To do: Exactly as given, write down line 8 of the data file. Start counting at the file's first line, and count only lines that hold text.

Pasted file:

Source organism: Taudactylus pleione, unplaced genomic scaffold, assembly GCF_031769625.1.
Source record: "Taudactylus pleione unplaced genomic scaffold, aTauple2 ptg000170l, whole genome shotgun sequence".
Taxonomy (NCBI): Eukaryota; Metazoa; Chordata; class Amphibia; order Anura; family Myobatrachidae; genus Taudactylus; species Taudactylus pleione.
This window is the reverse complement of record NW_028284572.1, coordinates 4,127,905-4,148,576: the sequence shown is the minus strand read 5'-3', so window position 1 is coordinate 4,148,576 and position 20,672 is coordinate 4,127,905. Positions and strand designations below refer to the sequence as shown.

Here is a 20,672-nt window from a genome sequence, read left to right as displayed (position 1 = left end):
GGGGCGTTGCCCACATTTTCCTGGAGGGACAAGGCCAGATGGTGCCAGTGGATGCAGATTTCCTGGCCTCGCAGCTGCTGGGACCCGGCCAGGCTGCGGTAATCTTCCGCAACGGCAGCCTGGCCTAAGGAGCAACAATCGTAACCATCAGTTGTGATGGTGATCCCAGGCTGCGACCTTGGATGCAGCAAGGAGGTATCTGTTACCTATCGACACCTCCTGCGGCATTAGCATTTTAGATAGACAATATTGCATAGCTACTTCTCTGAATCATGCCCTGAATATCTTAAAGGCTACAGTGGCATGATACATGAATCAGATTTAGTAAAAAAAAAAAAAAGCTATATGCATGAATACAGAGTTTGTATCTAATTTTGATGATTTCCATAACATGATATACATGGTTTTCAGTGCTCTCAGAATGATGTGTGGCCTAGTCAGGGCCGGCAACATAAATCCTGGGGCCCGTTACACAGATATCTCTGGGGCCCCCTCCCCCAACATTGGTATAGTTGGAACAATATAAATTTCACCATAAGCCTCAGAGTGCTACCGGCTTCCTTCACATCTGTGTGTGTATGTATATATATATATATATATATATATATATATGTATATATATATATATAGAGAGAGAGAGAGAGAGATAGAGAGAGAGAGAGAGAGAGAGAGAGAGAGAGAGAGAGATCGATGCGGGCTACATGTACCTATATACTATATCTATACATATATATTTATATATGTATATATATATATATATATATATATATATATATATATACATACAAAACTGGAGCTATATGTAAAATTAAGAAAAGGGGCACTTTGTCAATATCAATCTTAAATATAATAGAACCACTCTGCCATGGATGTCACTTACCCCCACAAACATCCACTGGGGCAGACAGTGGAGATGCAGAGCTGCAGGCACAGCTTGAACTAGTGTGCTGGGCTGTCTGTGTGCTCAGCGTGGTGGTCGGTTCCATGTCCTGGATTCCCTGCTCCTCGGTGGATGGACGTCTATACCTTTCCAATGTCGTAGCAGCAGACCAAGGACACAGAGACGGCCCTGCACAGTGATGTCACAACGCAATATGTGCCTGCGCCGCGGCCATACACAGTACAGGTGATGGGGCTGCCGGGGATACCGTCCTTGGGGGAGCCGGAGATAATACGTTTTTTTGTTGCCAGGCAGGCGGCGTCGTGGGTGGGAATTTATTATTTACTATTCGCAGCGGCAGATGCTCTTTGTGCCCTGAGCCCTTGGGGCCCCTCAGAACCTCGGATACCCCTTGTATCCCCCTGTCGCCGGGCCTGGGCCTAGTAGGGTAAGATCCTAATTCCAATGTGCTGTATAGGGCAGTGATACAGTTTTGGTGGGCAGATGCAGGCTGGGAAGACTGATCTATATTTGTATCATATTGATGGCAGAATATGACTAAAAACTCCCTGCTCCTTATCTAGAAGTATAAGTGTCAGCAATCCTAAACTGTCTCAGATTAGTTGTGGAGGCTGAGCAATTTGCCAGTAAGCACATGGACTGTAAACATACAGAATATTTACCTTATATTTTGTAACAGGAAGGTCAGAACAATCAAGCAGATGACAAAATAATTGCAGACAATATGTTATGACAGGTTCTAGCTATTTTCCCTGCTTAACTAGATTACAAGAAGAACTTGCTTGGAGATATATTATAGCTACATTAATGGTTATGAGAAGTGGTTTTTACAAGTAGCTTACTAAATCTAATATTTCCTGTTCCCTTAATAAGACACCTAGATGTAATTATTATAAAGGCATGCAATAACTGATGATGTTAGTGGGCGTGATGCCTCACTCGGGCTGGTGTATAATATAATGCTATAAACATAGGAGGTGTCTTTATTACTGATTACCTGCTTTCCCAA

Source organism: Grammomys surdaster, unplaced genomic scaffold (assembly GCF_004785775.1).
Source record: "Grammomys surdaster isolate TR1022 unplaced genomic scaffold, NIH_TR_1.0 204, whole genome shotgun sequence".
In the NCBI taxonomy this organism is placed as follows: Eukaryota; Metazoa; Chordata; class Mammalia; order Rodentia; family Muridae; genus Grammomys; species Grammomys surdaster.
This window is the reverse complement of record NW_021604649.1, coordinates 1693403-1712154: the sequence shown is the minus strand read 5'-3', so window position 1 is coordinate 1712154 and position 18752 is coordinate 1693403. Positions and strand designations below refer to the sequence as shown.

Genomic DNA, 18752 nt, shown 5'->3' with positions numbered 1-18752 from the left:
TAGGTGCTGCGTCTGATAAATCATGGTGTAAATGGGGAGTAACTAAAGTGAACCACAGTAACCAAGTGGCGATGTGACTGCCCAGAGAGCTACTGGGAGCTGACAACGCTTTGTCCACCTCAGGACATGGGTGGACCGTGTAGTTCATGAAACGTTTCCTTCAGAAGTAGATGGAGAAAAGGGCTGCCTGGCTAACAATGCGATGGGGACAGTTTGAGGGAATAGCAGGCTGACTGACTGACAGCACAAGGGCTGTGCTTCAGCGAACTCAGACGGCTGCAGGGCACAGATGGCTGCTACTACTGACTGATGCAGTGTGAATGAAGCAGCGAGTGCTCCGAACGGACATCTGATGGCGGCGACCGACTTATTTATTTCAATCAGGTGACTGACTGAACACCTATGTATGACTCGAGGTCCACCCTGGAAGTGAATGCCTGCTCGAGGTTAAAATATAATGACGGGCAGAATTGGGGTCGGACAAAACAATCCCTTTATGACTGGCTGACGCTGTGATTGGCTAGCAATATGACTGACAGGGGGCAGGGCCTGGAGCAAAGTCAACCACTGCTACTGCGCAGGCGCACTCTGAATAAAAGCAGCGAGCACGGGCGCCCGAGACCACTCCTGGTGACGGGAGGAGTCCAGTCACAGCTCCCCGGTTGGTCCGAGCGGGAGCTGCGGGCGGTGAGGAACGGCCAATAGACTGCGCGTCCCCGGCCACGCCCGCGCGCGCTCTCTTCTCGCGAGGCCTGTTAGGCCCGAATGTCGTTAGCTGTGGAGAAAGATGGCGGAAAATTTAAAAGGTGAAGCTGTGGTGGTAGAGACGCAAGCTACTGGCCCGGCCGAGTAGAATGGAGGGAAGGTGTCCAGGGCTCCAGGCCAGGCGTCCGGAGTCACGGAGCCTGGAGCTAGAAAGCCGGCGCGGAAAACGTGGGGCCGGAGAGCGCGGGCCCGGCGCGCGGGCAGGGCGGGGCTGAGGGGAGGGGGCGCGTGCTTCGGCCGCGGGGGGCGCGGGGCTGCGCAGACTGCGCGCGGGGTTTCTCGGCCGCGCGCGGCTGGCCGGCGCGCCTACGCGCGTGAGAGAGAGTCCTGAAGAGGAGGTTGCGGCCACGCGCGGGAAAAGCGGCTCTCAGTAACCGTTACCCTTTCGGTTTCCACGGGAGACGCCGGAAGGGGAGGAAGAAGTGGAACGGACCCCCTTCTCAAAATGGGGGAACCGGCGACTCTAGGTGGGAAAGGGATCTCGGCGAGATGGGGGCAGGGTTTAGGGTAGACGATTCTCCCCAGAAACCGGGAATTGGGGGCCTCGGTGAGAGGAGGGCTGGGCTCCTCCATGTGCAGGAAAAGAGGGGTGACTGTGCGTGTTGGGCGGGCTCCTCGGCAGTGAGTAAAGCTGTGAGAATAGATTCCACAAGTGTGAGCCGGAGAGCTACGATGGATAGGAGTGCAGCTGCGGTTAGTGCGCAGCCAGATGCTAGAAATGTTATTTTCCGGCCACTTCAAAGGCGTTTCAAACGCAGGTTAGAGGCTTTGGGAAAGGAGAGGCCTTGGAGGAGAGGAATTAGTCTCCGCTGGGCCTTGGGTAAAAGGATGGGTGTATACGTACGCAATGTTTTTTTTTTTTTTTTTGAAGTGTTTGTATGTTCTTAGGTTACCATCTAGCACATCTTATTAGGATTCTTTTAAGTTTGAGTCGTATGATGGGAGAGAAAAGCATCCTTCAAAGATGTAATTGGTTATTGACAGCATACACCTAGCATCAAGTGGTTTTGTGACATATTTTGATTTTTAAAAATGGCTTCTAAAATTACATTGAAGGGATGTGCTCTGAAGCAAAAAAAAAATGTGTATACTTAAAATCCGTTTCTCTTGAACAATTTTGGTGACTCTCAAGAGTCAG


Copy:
Source record: "Grammomys surdaster isolate TR1022 unplaced genomic scaffold, NIH_TR_1.0 204, whole genome shotgun sequence".